Polyphenylene polymers as esthetic orthodontic archwires


There is continuing interest in an esthetic, effective labial archwire. In this study, we evaluated the potential of new, high-strength polyphenylene polymers to fill this need.


Polyphenylene (Primospire, Solvay Advanced Polymers, Alpharetta, Ga) polymer was extruded into wires with clinically relevant round and rectangular cross sections. Tensile, flexure, spring-back, stress-relaxation, and formability characteristics were assessed. Arch forms and secondary shapes were formed.


Smooth wires with consistent cross-sectional dimensions, high spring-back, and good ductility were produced. Forces delivered were generally similar to typical beta-titanium and nickel-titanium wires of somewhat smaller cross sections. The polyphenylene wire did experience stress relaxation for up to 75 hours. The force magnitudes place polyphenylene wires in the category of an alignment or leveling wire. High formability allowed shape bending similar to that associated with stainless steel wires.


Polyphenylene polymers could serve as esthetic orthodontic archwires; further study is warranted.

There have been a number of approaches for esthetic orthodontic treatment, including aligners, lingual orthodontics, and esthetic labial orthodontics. Much progress has been made in the development of esthetic clear and translucent brackets for labial orthodontics ; however, the most effective wires continue to be fabricated from efficient, albeit unesthetic, metal alloys.

A number of alternatives have been explored to create an esthetic archwire that would allow efficient orthodontic treatment from the labial aspect. Metal wires, particularly nickel-titanium (NiTi) alloys, have been coated with either tooth-colored polymers or inorganic materials. Although these wires might be considered more esthetic, a number of problems have been identified. They lack the translucency and ideally the transparency of an esthetic arch. Furthermore, the outer coating can wear or peel, and bending of the wire is limited. The small cross sections needed for an orthodontic wire limit the extent of any coating. Since the outer positions are the farthest from the neutral axis, they are biomechanically the most important and therefore should have optimal properties.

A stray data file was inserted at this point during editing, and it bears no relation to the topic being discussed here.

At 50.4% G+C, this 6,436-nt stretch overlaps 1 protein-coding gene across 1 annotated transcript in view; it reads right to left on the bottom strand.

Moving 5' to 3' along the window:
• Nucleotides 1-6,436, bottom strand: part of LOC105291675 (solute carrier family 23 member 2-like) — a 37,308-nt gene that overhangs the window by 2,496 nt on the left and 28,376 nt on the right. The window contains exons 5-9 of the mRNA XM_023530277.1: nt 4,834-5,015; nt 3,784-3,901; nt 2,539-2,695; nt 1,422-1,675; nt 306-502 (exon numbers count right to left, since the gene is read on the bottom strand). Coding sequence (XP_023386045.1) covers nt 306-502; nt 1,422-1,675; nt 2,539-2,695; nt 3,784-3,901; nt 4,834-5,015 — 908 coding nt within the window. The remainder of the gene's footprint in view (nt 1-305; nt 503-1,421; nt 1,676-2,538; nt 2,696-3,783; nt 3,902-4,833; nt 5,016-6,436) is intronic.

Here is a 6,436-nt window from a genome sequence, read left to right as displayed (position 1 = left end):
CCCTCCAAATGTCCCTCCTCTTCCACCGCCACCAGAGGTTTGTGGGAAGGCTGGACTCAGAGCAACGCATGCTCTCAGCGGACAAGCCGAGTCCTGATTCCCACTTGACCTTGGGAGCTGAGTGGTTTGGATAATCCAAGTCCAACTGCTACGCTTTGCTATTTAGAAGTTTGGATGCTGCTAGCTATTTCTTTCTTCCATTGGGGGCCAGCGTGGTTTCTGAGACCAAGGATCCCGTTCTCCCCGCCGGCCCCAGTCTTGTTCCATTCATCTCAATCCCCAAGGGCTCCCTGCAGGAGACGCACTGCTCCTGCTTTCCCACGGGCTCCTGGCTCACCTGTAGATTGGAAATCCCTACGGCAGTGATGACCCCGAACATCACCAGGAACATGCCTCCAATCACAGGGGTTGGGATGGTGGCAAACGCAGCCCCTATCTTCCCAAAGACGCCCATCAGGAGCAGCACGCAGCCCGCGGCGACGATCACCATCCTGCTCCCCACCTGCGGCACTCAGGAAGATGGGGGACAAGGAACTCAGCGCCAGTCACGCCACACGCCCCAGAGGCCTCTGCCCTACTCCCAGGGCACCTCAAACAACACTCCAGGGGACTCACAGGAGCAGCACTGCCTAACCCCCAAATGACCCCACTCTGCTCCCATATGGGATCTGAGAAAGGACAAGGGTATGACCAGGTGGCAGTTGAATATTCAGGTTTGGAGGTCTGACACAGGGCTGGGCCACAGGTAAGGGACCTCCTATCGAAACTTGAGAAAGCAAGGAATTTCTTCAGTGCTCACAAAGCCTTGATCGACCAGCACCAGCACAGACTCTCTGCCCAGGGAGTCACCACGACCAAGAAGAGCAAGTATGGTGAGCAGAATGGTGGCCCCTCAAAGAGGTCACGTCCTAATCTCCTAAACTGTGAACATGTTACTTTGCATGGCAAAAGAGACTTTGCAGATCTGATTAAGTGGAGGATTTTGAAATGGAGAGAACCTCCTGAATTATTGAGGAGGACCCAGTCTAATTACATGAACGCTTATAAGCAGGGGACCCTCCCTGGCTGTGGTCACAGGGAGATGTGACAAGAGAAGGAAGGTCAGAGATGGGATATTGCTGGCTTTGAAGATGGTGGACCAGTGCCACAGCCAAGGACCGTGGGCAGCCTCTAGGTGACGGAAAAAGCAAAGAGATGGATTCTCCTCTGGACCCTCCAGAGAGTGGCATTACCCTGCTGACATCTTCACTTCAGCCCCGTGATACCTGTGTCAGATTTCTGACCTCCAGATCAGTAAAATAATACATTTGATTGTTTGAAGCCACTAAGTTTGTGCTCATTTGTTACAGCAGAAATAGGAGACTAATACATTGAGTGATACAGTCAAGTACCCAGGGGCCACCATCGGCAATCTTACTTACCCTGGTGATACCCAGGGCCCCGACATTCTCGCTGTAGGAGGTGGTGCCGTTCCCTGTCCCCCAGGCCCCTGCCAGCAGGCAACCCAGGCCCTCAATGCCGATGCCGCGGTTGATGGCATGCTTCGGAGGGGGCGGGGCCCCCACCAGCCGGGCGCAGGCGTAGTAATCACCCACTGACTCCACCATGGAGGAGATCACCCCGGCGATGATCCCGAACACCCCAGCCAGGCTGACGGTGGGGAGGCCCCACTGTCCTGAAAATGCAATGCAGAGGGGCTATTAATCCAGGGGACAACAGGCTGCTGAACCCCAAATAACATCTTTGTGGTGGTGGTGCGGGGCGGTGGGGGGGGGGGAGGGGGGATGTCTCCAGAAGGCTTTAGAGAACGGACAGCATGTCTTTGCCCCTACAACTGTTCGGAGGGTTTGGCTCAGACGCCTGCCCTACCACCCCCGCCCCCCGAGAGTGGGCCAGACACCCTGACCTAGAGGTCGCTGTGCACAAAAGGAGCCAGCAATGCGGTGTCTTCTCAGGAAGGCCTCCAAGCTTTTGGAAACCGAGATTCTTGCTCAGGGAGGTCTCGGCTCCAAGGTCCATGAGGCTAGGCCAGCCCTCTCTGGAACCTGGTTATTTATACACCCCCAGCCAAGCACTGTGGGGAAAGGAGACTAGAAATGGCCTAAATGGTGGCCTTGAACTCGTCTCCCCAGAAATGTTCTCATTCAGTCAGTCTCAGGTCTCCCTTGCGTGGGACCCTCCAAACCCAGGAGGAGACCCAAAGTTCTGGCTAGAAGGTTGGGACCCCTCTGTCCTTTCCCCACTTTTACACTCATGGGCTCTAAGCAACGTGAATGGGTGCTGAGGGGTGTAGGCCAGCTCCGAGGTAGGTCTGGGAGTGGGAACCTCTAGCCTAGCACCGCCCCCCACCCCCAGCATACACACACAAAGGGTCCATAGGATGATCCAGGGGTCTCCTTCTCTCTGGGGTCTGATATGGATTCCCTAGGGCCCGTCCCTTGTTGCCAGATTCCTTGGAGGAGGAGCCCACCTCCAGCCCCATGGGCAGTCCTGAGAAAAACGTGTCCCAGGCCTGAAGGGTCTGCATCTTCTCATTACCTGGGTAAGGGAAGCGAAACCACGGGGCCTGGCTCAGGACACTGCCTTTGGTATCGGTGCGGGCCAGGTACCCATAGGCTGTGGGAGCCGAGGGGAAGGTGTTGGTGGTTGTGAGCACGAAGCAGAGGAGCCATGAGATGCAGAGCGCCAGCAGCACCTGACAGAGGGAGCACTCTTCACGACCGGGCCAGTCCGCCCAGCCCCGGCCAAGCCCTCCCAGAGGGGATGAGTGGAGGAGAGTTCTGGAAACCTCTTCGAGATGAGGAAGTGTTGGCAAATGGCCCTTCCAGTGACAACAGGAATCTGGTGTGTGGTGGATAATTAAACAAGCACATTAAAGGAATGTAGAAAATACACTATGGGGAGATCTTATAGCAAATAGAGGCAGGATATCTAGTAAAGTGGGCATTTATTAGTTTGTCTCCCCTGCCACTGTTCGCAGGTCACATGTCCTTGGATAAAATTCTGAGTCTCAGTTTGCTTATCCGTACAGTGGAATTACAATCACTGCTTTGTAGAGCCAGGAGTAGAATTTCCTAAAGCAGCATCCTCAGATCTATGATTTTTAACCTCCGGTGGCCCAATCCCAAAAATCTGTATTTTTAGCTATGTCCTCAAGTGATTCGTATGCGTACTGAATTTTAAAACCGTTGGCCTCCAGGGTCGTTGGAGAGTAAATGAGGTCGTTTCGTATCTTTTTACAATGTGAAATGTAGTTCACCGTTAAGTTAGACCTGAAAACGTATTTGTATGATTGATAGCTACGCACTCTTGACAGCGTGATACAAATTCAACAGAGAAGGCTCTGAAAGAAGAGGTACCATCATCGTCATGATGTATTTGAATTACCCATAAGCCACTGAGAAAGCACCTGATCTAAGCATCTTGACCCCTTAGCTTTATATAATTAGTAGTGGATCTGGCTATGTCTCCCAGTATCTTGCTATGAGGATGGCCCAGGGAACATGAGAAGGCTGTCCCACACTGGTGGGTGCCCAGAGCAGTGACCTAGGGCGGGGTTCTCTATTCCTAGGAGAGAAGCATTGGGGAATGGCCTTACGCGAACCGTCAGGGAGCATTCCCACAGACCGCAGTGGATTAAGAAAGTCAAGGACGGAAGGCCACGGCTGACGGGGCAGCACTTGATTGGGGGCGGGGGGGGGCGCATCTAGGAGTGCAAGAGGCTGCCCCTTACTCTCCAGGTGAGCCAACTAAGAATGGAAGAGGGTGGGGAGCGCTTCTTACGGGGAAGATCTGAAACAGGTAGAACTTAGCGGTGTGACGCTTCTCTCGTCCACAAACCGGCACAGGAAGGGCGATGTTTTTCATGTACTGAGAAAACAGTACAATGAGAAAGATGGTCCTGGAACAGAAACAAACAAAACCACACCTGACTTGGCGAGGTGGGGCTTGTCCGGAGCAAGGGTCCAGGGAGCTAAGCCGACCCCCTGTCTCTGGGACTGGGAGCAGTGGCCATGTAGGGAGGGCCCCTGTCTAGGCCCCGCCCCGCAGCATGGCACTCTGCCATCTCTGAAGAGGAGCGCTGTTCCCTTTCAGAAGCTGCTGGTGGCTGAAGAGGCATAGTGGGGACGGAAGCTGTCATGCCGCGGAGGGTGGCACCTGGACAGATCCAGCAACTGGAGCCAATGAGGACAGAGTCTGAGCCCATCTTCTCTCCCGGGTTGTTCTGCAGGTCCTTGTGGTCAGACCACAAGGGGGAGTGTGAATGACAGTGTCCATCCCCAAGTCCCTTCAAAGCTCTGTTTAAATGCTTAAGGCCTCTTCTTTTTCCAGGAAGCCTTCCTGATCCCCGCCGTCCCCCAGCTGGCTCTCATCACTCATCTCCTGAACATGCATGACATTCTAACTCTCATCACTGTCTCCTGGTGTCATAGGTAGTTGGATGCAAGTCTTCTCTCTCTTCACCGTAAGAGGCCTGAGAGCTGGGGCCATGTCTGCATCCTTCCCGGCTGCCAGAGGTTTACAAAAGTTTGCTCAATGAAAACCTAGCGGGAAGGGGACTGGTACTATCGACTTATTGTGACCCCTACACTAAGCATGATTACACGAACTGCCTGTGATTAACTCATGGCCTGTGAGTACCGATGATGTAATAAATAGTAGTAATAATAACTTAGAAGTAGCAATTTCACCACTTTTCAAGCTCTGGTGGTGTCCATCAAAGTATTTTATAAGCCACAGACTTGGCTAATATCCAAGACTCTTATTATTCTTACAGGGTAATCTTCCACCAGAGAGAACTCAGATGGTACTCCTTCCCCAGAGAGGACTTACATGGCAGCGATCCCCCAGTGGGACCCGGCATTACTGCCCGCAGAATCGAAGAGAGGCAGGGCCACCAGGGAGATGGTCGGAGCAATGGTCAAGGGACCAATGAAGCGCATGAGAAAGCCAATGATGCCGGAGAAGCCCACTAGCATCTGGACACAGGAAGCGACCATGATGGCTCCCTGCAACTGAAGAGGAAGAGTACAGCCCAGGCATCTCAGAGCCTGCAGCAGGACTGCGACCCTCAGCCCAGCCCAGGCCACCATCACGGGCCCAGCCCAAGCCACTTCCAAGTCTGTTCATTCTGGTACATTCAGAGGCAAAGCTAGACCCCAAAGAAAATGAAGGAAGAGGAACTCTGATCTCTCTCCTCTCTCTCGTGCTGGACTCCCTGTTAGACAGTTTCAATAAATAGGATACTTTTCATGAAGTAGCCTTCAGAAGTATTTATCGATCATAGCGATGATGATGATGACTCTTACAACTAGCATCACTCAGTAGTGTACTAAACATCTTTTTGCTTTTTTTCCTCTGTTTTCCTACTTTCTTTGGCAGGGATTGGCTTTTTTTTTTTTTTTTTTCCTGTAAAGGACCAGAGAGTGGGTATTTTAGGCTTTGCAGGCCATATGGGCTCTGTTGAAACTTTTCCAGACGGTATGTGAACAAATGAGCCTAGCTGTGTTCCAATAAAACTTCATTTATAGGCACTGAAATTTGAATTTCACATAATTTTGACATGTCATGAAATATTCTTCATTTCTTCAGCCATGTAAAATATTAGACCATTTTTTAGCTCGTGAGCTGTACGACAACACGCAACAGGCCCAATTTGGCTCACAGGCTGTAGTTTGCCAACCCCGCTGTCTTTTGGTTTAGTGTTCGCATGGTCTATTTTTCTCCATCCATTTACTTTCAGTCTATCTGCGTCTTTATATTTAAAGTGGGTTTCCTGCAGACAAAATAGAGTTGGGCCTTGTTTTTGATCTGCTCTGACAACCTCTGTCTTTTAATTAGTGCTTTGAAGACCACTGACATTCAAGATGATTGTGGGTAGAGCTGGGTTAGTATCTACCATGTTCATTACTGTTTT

It would seem that a solid polymeric wire would offer excellent esthetics, since it could be either transparent or translucent. Until recently, the available polymers simply lacked the properties necessary for an orthodontic wire. They lacked sufficient rigidity and strength; in engineering terms, the modulus of elasticity and yield strength were too low. In addition, stress relaxation and low hardness limited their efficiency, leading to exaggerated permanent deformation and possible frictional resistance.

Are there methods to enhance the properties of a polymeric wire so that it could be suitable as an active wire? One possibility is fiber reinforcement. With long fibers, such as glass, it is possible to increase rigidity and strength adequately. Unfortunately, a fiber-reinforced composite (FRC) wire in typical configurations is brittle and lacks ductility, and would be susceptible to breakage in the mouth, particularly in small flexible cross sections. Because the reinforcing fibers are parallel to the long axis, FRC wires are anisotropic, possessing lower rigidity and strength in the direction of torsion or torque. Bending of FRC wires also could be complicated because of the need to maintain proper, uniform orientation of the fibers.

The approach presented here is the use of a new advanced polyphenylene polymer that has enhanced rigidity, strength, and hardness. It obtains these higher properties by a mechanism of molecular-level reinforcement. Polyphenylenes also have increased hardness and resistance to stress relaxation. Along with good formability, torque control, and translucency, this thermoplastic polymer might be an efficient and esthetic labial orthodontic wire.

Typical thermoplastic polymers are amorphous, high molecular weight, long chain macromolecules. Bulk mechanical properties, such as modulus of elasticity and yield strength, are largely determined by the molecular-level rigidity of the polymer chains. When the polymer chains can easily rotate, bend, or slide past each other, bulk stiffness and strength are lower, but ductility is increased. Reducing polymer chain mobility and increasing chain rigidity results in higher bulk stiffness and strength, but lower ductility and often processing and forming into complex or narrow shapes are more difficult.